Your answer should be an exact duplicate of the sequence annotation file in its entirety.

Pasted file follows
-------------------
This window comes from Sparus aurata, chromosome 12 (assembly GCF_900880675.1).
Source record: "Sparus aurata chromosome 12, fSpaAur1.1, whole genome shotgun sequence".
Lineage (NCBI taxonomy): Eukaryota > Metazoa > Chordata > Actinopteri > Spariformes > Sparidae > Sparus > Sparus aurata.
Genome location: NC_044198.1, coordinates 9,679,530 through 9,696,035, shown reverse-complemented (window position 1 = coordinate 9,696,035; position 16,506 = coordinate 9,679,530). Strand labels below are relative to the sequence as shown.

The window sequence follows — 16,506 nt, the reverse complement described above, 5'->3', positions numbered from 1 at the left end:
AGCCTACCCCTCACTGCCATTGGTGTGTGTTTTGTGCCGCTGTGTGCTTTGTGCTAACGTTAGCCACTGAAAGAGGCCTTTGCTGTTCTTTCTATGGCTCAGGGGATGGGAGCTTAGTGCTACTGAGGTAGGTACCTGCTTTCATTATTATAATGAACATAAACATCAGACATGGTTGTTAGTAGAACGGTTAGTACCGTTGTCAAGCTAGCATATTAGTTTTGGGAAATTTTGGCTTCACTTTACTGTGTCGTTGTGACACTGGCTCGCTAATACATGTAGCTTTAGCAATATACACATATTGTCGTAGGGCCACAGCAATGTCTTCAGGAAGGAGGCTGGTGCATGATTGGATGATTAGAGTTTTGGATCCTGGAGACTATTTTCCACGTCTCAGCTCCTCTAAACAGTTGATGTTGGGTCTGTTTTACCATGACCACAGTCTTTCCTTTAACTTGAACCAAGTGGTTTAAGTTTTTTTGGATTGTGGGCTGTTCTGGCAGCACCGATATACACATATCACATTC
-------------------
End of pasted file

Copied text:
This window comes from Sparus aurata, chromosome 12 (assembly GCF_900880675.1).
Source record: "Sparus aurata chromosome 12, fSpaAur1.1, whole genome shotgun sequence".
Lineage (NCBI taxonomy): Eukaryota > Metazoa > Chordata > Actinopteri > Spariformes > Sparidae > Sparus > Sparus aurata.
Genome location: NC_044198.1, coordinates 9,679,530 through 9,696,035, shown reverse-complemented (window position 1 = coordinate 9,696,035; position 16,506 = coordinate 9,679,530). Strand labels below are relative to the sequence as shown.

The window sequence follows — 16,506 nt, the reverse complement described above, 5'->3', positions numbered from 1 at the left end:
AGCCTACCCCTCACTGCCATTGGTGTGTGTTTTGTGCCGCTGTGTGCTTTGTGCTAACGTTAGCCACTGAAAGAGGCCTTTGCTGTTCTTTCTATGGCTCAGGGGATGGGAGCTTAGTGCTACTGAGGTAGGTACCTGCTTTCATTATTATAATGAACATAAACATCAGACATGGTTGTTAGTAGAACGGTTAGTACCGTTGTCAAGCTAGCATATTAGTTTTGGGAAATTTTGGCTTCACTTTACTGTGTCGTTGTGACACTGGCTCGCTAATACATGTAGCTTTAGCAATATACACATATTGTCGTAGGGCCACAGCAATGTCTTCAGGAAGGAGGCTGGTGCATGATTGGATGATTAGAGTTTTGGATCCTGGAGACTATTTTCCACGTCTCAGCTCCTCTAAACAGTTGATGTTGGGTCTGTTTTACCATGACCACAGTCTTTCCTTTAACTTGAACCAAGTGGTTTAAGTTTTTTTGGATTGTGGGCTGTTCTGGCAGCACCGATATACACATATCACATTC